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And that's not suddenly to be perform'd; God and king Henry govern England's realın :
Give up your staff, sir, and the king his realın.
[Erit Gloster. Sal. My lord, break we off; we know your 2. Mar. Why, now is Henry king, and Marmind at full.
Yiork. And, Nevil, this I do assure myself, 15 His lady banish'd, and a limb lopp'd off.
[Exeunt. Suf: Thus droops this lofty pine, and hangs his
Thus Eleanor's pride dies in her youngest days. SCENE III.
201 York. Lords, let him go :--Pleaseityourmajesty, A Hall of Justice.
This is the day appointed for the combat; Sound Trumpets. Enter King Henry, Queen Mar And ready are the appellant and defendant, guret, Gloster, York, Suffolk, and Salisbury; the The armourer and his man, to enter the lists, Dutchess, Mother Jourdain, Southwel, Hume, So please your highness to behold the fight. (fore and Bolingbroke, und. r guard.
25 2. Mar. Ay, good mylord; for purposely thereK.Henry. Stand forth, dame Eleanor Cobham, Left I the court, to see this quarrel try'd. Gloster's wife:
K. Henry. O'God's name, see the lists and all In sight of God, and us, your guilt is great ;
things fit; Receive the sentence of the law, for sins
flere let then end it, and God defend the right!
[To the other prisoners. T'he servant of this armourer, my lords.
enters his Man, with a drum and a sand-bag, and
I Neigh. Here, neighbour Horner, I drink to With Sir John Stanley, in the isle of Man. 40 you in a cup of sack; And, fear not, neighbour, Elean. Welcome is banishment, welcome were you shall do well enough.
(thee: 2 Neigh. And here, neighbour, here's a cup of
(Exeunt Eleanor, and the others, guarded. 45 neighbour: drink, and fear not your man.
afraid. Sorrow would solace, and mine age would case 7.502 Pren. Be merry, Peter, and fear not thy masI. Henry. Stay, Humphrey duke of Gloster: ter: fight for credit of the prentices.
Peter. I thank you all : drink, and pray for me, Give up thy staff; Henry will to himself I pray you; for I think I have taken my last Protector be; and God shall be my hope, draught in this world.--Here, Robin, an if I die, I My stay, my guide, and lauthorn to my feet: 55 give thee my apron;-and, Will, thou shalt have And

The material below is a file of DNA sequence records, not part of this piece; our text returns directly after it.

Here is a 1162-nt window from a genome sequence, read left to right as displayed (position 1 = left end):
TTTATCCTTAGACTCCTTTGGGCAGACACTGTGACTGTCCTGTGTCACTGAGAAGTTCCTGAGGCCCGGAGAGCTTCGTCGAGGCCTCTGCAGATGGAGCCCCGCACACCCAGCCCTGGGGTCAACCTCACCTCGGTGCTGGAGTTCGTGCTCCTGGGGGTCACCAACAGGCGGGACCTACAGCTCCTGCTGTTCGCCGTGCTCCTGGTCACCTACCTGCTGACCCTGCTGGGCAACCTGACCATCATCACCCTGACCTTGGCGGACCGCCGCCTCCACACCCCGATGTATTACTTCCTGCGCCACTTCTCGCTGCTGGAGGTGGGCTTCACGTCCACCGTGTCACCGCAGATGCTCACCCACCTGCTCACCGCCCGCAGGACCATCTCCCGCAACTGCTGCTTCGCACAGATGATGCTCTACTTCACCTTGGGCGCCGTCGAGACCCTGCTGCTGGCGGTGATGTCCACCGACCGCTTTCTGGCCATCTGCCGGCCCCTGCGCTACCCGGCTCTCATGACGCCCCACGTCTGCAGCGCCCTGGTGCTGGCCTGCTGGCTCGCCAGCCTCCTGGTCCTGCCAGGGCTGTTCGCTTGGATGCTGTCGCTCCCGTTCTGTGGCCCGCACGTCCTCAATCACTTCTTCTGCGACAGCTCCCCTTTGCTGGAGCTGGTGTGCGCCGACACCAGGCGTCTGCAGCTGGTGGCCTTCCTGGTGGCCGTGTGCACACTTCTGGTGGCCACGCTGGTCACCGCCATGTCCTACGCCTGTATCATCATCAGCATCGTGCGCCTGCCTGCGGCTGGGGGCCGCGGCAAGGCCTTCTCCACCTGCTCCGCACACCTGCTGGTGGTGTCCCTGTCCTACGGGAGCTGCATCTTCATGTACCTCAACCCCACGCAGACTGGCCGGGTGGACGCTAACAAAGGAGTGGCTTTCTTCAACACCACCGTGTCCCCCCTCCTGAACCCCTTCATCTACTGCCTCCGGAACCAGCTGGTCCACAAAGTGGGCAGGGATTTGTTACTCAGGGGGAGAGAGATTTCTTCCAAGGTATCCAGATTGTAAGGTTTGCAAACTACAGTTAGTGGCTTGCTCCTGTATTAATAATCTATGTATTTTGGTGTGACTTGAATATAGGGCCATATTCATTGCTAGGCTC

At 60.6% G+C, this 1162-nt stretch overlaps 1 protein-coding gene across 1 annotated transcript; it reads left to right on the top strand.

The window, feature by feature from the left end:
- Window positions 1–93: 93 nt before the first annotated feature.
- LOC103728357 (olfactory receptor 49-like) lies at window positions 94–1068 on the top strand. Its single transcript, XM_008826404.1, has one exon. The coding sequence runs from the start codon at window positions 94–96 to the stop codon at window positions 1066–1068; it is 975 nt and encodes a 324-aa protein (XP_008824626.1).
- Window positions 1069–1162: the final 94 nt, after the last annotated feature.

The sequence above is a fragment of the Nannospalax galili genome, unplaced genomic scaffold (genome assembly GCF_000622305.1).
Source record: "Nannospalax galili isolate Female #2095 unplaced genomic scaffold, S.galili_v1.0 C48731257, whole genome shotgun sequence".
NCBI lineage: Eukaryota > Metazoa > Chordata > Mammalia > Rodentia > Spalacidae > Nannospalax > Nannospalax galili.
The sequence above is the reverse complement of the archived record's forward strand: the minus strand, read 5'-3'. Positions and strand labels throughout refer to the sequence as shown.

go in peace, Humphrey; no less belov'd, my hammer; and here, Tom,take all the money Than when thou wert protector to thy king.
that I have.- O Lord, bless me, I pray God! vor 2. Mar. I see no reason, why a king of years
I am never able to deal with my master, he hath Should be to be protected like a child. learn'd so much fence already, *That is , sorrow requires solace, and age requires ease.
Raught is the ancient preterite of the 'i.e. let him pass out of your thoughts.
* i. e. in a worse plight, perhaps worse betyd... As, according to the old laws of duels, knights were to fight with the lance and sword; so those of inferior rank fought with an ebon staff or battoon, to the farther end of which was fixed a bag gamm'd hard with sand. A name for a sort of sweet wine, probably snuch in use in our author's time.
cre thou go,
Sul. Come, leave your drinking, and fall to Now thou dost penance too. Look, how they gaze! blows.—Sirrah, what's thy name?
See, how the giddy multitude do point, Peter. Peter, forsooth.
And nod their heads, and throw theireyes on thee! Sal. Peter! what more?
Ah, Gloster, hide thee from their hateful looks; Peter. Thump.
5 And, in thy closet pent up, rue my
shame, Sal. Thump! then see thou thump thy master And ban thine eneinies, both mine and thine. well.